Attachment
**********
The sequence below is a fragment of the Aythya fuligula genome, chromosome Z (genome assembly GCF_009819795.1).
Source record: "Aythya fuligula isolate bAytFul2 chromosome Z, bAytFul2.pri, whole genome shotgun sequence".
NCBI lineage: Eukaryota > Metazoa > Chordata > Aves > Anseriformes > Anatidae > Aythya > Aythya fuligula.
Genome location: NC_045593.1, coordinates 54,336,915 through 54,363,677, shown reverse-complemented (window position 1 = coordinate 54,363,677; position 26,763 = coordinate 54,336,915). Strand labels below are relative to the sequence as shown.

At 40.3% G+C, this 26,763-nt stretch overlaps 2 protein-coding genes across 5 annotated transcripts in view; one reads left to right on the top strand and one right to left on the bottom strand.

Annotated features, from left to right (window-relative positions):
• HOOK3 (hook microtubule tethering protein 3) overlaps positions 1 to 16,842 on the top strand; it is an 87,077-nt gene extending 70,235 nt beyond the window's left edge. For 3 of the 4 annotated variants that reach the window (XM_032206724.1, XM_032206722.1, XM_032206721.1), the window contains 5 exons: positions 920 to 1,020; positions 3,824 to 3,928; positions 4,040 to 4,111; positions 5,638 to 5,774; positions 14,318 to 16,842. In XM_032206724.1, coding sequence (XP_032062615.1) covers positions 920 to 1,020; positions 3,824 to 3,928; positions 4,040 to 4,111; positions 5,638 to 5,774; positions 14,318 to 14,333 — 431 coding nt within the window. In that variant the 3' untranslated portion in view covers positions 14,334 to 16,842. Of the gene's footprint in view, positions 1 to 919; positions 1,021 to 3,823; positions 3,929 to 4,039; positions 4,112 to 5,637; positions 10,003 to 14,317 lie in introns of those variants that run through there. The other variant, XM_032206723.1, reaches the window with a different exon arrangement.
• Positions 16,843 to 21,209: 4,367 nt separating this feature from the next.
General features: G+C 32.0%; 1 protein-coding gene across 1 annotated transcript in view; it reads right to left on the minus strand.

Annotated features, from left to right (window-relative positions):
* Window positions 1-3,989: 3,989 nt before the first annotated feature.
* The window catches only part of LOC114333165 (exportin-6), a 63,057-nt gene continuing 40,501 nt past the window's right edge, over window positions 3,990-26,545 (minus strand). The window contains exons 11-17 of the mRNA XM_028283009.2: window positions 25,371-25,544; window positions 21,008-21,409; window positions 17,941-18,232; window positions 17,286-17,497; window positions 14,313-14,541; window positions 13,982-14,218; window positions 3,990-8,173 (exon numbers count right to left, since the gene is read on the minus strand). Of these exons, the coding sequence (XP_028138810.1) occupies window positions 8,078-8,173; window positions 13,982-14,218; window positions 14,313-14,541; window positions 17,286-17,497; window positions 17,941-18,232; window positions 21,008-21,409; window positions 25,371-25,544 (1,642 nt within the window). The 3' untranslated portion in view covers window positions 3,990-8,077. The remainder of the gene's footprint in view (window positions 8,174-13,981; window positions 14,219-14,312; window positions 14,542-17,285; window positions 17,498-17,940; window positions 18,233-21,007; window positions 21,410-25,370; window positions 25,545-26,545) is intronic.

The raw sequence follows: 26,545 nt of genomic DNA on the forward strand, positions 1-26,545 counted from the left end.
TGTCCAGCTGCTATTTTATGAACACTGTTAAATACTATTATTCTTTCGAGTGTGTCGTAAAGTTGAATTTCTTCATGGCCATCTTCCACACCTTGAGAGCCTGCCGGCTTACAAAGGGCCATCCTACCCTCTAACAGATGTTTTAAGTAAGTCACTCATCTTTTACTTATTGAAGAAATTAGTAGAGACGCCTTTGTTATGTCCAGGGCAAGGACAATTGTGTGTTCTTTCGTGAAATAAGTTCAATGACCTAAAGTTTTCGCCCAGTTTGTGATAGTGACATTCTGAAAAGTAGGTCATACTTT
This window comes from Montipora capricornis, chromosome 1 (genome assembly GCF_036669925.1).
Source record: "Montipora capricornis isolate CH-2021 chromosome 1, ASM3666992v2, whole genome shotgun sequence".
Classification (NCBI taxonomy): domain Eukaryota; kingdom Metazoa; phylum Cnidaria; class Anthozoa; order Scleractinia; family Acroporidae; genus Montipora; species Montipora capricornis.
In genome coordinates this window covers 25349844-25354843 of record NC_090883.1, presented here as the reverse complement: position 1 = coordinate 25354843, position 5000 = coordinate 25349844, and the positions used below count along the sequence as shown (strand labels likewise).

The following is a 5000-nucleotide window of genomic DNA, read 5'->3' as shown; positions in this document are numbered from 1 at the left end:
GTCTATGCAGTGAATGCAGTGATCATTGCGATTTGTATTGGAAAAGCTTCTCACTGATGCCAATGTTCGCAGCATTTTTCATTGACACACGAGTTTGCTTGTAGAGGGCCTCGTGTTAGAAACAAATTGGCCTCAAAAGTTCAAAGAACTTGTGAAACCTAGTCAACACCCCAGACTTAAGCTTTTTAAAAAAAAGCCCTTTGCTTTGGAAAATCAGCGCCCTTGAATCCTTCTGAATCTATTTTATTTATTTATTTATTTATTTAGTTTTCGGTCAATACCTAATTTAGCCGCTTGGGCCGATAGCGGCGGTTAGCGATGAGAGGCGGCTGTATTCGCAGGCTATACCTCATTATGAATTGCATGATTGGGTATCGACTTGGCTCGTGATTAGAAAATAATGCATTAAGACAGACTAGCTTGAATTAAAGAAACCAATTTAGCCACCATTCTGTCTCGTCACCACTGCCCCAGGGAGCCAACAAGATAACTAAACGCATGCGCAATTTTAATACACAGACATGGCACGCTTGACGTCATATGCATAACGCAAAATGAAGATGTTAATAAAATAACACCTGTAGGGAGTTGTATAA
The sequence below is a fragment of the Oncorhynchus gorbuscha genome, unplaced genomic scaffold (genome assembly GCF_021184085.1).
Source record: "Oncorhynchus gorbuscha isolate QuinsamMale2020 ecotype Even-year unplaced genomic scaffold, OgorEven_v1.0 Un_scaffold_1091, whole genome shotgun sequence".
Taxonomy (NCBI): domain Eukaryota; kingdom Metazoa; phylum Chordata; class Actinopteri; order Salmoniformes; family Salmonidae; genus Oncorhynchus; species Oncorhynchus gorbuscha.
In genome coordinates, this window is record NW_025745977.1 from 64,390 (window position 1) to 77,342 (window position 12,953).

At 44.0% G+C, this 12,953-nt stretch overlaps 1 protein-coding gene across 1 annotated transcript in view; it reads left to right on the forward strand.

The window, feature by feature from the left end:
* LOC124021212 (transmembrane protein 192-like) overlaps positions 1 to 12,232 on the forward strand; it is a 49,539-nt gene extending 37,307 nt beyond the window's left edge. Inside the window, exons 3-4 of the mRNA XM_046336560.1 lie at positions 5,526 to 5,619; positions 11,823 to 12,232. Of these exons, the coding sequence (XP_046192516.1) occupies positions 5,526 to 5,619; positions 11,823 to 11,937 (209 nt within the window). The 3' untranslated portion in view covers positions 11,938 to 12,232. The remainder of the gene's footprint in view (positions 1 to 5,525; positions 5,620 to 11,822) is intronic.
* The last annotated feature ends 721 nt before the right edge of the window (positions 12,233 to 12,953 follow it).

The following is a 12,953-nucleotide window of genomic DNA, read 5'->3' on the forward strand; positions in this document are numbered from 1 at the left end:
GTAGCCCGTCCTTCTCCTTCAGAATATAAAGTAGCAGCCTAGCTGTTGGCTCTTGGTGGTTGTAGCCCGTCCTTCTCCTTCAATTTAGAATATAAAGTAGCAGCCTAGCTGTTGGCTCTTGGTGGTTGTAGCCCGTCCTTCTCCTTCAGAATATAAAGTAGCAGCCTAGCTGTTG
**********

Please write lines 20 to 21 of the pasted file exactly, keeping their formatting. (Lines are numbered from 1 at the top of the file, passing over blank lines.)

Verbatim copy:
GTCTATGCAGTGAATGCAGTGATCATTGCGATTTGTATTGGAAAAGCTTCTCACTGATGCCAATGTTCGCAGCATTTTTCATTGACACACGAGTTTGCTTGTAGAGGGCCTCGTGTTAGAAACAAATTGGCCTCAAAAGTTCAAAGAACTTGTGAAACCTAGTCAACACCCCAGACTTAAGCTTTTTAAAAAAAAGCCCTTTGCTTTGGAAAATCAGCGCCCTTGAATCCTTCTGAATCTATTTTATTTATTTATTTATTTATTTAGTTTTCGGTCAATACCTAATTTAGCCGCTTGGGCCGATAGCGGCGGTTAGCGATGAGAGGCGGCTGTATTCGCAGGCTATACCTCATTATGAATTGCATGATTGGGTATCGACTTGGCTCGTGATTAGAAAATAATGCATTAAGACAGACTAGCTTGAATTAAAGAAACCAATTTAGCCACCATTCTGTCTCGTCACCACTGCCCCAGGGAGCCAACAAGATAACTAAACGCATGCGCAATTTTAATACACAGACATGGCACGCTTGACGTCATATGCATAACGCAAAATGAAGATGTTAATAAAATAACACCTGTAGGGAGTTGTATAA
The sequence below is a fragment of the Oncorhynchus gorbuscha genome, unplaced genomic scaffold (genome assembly GCF_021184085.1).